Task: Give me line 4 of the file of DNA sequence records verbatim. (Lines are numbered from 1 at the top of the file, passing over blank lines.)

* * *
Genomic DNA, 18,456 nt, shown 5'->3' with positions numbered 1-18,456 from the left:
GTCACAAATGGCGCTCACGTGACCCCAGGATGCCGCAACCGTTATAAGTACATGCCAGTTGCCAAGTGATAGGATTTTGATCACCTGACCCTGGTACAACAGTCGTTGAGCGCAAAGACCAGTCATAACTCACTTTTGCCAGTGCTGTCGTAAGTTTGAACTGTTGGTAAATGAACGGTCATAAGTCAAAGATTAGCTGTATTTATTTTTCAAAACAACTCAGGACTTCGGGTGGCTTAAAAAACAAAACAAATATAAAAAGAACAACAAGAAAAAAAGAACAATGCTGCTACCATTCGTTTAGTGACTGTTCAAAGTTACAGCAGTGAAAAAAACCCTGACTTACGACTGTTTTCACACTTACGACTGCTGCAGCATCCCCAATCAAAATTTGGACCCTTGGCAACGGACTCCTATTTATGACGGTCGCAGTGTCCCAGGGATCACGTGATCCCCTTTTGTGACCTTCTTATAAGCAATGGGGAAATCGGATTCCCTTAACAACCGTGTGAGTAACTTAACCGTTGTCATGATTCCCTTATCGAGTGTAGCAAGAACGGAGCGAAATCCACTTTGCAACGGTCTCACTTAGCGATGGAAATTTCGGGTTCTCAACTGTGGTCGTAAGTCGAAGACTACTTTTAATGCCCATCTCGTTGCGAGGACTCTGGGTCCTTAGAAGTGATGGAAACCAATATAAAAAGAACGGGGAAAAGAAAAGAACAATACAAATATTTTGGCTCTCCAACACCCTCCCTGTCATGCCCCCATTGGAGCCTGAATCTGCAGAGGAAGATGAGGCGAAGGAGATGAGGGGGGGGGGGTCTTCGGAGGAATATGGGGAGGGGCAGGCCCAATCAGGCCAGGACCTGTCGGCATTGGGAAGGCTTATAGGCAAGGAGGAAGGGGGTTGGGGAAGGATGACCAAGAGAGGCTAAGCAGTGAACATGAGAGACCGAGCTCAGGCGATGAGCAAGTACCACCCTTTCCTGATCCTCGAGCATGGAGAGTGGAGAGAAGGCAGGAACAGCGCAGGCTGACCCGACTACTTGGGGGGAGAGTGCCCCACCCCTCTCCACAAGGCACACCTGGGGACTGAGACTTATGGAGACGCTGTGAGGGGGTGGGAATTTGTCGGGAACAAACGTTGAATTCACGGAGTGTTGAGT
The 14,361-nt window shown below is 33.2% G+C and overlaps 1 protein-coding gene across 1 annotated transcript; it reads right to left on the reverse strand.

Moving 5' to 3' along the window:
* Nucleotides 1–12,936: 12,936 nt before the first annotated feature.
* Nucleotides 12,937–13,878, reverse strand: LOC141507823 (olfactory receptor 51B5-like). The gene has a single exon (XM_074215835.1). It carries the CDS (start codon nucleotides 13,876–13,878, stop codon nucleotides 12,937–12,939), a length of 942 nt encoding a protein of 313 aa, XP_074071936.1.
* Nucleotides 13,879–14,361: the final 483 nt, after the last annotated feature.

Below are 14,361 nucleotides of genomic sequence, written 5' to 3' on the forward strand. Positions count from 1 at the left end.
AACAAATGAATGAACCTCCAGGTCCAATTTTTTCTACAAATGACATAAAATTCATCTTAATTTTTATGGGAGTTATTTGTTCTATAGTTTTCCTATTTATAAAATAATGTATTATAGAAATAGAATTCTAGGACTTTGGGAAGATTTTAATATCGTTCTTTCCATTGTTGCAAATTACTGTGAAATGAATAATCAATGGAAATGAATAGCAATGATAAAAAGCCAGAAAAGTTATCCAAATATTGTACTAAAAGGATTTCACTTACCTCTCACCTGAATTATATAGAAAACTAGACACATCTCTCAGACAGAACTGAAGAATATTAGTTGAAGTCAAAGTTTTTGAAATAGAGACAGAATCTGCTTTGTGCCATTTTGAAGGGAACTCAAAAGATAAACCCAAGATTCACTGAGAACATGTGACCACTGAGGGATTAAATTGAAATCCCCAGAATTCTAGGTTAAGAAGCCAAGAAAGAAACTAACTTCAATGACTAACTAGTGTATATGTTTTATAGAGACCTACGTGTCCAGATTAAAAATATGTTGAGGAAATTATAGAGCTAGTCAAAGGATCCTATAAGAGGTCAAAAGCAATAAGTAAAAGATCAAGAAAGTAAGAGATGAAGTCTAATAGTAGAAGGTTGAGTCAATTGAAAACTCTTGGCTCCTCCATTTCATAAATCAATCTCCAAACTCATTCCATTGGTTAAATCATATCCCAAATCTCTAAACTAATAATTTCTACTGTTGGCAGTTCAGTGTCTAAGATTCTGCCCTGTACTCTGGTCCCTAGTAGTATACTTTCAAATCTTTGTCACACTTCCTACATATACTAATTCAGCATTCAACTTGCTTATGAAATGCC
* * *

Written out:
Moving 5' to 3' along the window: